I can feel good things coming in 2017 and I wish you all the best year ever! Keep positive and follow your dreams! Create the life you want to live. Refuse to get caught up (mentally bogged down) in anything that does not lead you toward your dream life. Keep an open mind. Don’t eliminate anything from the realm of your possibilities. Never say “I can’t do that”.  Dare to dream without boundaries and if a crazy idea, thought or opportunity presents itself – dare to seriously consider it!  And trust God. Life doesn’t always work out the way you planned, but there is always something good to be taken away from every situation.

Eight short years ago, I was faced with a life altering event – the death of my beloved first husband from ALS. As many of you know, events like this can have a devastating effect on a life. Or you can take the experiences and lessons learned and live your best life going forward. 

The choice belongs to all of us – Lemons or Limoncello??

I’ll take the limoncello!!

Love,

Gio

 

Until Next Time, Villa Velina (Fino alla prossima volta)

I awoke gently to the special sound of one of our local bird species “who who who who-who . . . who who who who-who” and the church bells down in the valley. The realization that today was the day we depart Villa Velina to return to the states poured over me like a bucket of ice water, propelling me to jump out of bed and savor my last views of Monte Stella, our beloved valley and sea.

This would be the first time we would be traveling the SP430 detour return trip on a Saturday the first weekend in September and Giorgio was concerned about the traffic we may encounter as the remaining Italians returned home from an extended vacation.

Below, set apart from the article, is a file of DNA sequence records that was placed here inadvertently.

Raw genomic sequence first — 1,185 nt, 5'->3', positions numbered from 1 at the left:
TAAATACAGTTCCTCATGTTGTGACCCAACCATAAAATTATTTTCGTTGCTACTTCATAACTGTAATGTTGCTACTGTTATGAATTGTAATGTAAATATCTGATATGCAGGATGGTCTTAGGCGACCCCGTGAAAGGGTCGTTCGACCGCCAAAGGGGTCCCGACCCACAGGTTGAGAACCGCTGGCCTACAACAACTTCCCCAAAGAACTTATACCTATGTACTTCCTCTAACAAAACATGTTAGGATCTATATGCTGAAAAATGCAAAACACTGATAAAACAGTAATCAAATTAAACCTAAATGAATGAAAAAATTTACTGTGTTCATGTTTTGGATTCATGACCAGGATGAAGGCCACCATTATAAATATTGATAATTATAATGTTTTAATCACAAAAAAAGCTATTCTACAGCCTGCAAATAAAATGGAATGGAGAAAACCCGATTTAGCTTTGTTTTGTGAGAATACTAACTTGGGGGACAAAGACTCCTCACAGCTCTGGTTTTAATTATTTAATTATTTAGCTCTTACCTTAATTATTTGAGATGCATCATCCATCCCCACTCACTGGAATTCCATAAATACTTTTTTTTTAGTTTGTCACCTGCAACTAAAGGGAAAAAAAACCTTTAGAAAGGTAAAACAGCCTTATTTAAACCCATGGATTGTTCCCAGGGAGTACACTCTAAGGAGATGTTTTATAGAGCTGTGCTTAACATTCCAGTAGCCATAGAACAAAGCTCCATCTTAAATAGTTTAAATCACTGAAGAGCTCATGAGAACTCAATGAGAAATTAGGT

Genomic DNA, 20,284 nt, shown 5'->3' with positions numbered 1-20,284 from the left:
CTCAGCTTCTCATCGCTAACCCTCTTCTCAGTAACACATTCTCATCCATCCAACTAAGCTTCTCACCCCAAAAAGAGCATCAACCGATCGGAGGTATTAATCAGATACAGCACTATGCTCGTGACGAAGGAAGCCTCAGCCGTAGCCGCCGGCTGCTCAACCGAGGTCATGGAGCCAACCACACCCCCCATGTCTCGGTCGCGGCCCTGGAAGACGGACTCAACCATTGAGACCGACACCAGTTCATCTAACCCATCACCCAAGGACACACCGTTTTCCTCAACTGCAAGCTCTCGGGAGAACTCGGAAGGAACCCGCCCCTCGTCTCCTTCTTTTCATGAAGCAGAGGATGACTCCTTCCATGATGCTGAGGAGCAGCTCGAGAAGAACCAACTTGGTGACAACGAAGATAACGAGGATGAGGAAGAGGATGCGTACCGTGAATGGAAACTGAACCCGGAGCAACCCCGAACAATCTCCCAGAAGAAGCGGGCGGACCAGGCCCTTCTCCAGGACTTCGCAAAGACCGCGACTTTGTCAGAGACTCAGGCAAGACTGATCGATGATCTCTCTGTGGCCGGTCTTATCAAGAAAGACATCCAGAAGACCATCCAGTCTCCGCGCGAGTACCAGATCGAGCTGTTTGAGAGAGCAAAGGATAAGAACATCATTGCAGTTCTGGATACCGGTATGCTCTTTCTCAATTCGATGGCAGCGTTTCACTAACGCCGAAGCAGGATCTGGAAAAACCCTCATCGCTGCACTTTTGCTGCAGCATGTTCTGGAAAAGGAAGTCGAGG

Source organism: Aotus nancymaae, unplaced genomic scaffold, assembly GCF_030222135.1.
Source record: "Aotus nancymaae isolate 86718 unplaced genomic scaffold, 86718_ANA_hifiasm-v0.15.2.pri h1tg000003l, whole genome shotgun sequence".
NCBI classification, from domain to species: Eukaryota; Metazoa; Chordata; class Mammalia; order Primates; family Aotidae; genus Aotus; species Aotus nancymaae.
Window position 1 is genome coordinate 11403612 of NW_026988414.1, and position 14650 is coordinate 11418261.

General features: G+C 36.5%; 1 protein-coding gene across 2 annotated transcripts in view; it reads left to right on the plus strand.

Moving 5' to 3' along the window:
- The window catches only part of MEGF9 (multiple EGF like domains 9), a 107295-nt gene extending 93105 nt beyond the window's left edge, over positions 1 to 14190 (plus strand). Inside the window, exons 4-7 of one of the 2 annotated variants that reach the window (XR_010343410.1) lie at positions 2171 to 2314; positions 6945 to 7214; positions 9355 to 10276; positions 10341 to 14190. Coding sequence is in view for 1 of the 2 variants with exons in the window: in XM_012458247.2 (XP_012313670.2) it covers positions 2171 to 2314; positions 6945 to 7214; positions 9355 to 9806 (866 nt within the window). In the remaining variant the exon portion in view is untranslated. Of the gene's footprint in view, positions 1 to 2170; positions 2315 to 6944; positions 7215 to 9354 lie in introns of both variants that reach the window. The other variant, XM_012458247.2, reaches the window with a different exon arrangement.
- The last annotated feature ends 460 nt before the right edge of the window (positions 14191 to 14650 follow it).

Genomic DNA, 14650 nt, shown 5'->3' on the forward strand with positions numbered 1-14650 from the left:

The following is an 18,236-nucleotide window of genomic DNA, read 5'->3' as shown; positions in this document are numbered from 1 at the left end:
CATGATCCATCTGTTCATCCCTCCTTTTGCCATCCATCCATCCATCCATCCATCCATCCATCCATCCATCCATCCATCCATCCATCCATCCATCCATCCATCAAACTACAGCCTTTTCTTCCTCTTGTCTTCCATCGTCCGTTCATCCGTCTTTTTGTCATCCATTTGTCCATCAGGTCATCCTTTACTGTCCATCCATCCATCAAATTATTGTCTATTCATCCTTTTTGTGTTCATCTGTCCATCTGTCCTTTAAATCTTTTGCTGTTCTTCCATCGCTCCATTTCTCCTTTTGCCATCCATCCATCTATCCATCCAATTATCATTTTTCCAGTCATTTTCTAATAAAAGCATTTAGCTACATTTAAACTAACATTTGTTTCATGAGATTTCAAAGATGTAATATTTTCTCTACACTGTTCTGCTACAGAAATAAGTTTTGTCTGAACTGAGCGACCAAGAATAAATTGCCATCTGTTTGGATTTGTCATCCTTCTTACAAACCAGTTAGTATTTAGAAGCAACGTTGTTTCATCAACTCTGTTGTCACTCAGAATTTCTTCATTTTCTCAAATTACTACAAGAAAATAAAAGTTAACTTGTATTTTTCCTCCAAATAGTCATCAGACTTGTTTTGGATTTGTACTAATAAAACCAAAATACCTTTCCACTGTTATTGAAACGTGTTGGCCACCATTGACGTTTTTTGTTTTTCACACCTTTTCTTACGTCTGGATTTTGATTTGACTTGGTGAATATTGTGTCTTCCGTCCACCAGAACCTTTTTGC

We got showered and dressed and enjoyed our last fresh white figs and biscotti as we savored our final moments in our beloved Villa Velina.

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Next, came the part most difficult for me . . . the covering of Villa Velina. We drape all furniture to protect it from the dust while we are gone. This action meant the next step was walking out the door fino alla prossima volta!!!!! And fino alla prossima volta could never be abbastanza presto (soon enough) in my book.

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In spite of my suggestions that I may stay (envision Giorgio prying my hands from the terrace railing), soon enough we were in the car and in the thick of the beach traffic as we passed all the bufala mozzarella azienda casearias (dairy companies) along the way. The Mozzarella di Bufala Campania has been granted the status of Denominazione di origine controllata (DOC). The provinces of both Salerno and Caserta in Campania are the traditional areas that produce bufala mozzarella. As we passed store after store, I want to buy it all and take it home!

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For a quick lunch, we settled on an Auto Grill near the Ikea in Baronissi, a bit north of Salerno. We had been to many Auto Grills before and love them, but nothing could have prepared us for what we encountered this time – a Wild West themed fast food burger joint. Giorgio and I do not eat meat, and we are not the type who go to Italy to eat American food, so this was not good news to us, but we found it amusing and enjoyed the Italians enjoying it. We chose wonderful caprese sandwiches from the regular counter. Although, of course not as good as a regular restaurant, you can never go wrong at an Auto Grill. I am always amazed that you can buy full bottles of wine there (for your drive?).